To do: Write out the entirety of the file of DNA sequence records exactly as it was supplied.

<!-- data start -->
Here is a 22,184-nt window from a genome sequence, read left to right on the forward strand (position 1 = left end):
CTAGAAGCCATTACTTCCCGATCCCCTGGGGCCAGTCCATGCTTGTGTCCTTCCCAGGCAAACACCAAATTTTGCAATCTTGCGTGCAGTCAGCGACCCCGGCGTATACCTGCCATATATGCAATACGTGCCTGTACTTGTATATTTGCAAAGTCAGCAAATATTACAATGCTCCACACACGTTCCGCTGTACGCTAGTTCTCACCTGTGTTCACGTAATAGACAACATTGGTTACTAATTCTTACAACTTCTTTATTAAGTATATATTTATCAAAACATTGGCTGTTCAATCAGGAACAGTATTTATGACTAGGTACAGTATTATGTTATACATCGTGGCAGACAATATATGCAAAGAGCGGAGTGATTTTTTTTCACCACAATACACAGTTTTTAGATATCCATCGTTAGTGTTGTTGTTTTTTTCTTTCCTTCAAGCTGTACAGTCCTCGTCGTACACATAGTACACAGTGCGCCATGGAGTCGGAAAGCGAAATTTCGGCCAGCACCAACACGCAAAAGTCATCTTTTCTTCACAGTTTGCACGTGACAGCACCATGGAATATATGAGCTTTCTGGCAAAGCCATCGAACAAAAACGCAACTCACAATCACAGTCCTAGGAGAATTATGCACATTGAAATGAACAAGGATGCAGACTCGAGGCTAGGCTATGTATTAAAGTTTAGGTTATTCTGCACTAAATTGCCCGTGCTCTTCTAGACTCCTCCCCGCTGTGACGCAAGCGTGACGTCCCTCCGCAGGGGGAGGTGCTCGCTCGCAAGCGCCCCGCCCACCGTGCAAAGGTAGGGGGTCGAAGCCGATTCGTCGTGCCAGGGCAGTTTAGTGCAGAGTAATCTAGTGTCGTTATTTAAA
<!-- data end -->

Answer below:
Here is a 22,184-nt window from a genome sequence, read left to right on the forward strand (position 1 = left end):
CTAGAAGCCATTACTTCCCGATCCCCTGGGGCCAGTCCATGCTTGTGTCCTTCCCAGGCAAACACCAAATTTTGCAATCTTGCGTGCAGTCAGCGACCCCGGCGTATACCTGCCATATATGCAATACGTGCCTGTACTTGTATATTTGCAAAGTCAGCAAATATTACAATGCTCCACACACGTTCCGCTGTACGCTAGTTCTCACCTGTGTTCACGTAATAGACAACATTGGTTACTAATTCTTACAACTTCTTTATTAAGTATATATTTATCAAAACATTGGCTGTTCAATCAGGAACAGTATTTATGACTAGGTACAGTATTATGTTATACATCGTGGCAGACAATATATGCAAAGAGCGGAGTGATTTTTTTTCACCACAATACACAGTTTTTAGATATCCATCGTTAGTGTTGTTGTTTTTTTCTTTCCTTCAAGCTGTACAGTCCTCGTCGTACACATAGTACACAGTGCGCCATGGAGTCGGAAAGCGAAATTTCGGCCAGCACCAACACGCAAAAGTCATCTTTTCTTCACAGTTTGCACGTGACAGCACCATGGAATATATGAGCTTTCTGGCAAAGCCATCGAACAAAAACGCAACTCACAATCACAGTCCTAGGAGAATTATGCACATTGAAATGAACAAGGATGCAGACTCGAGGCTAGGCTATGTATTAAAGTTTAGGTTATTCTGCACTAAATTGCCCGTGCTCTTCTAGACTCCTCCCCGCTGTGACGCAAGCGTGACGTCCCTCCGCAGGGGGAGGTGCTCGCTCGCAAGCGCCCCGCCCACCGTGCAAAGGTAGGGGGTCGAAGCCGATTCGTCGTGCCAGGGCAGTTTAGTGCAGAGTAATCTAGTGTCGTTATTTAAA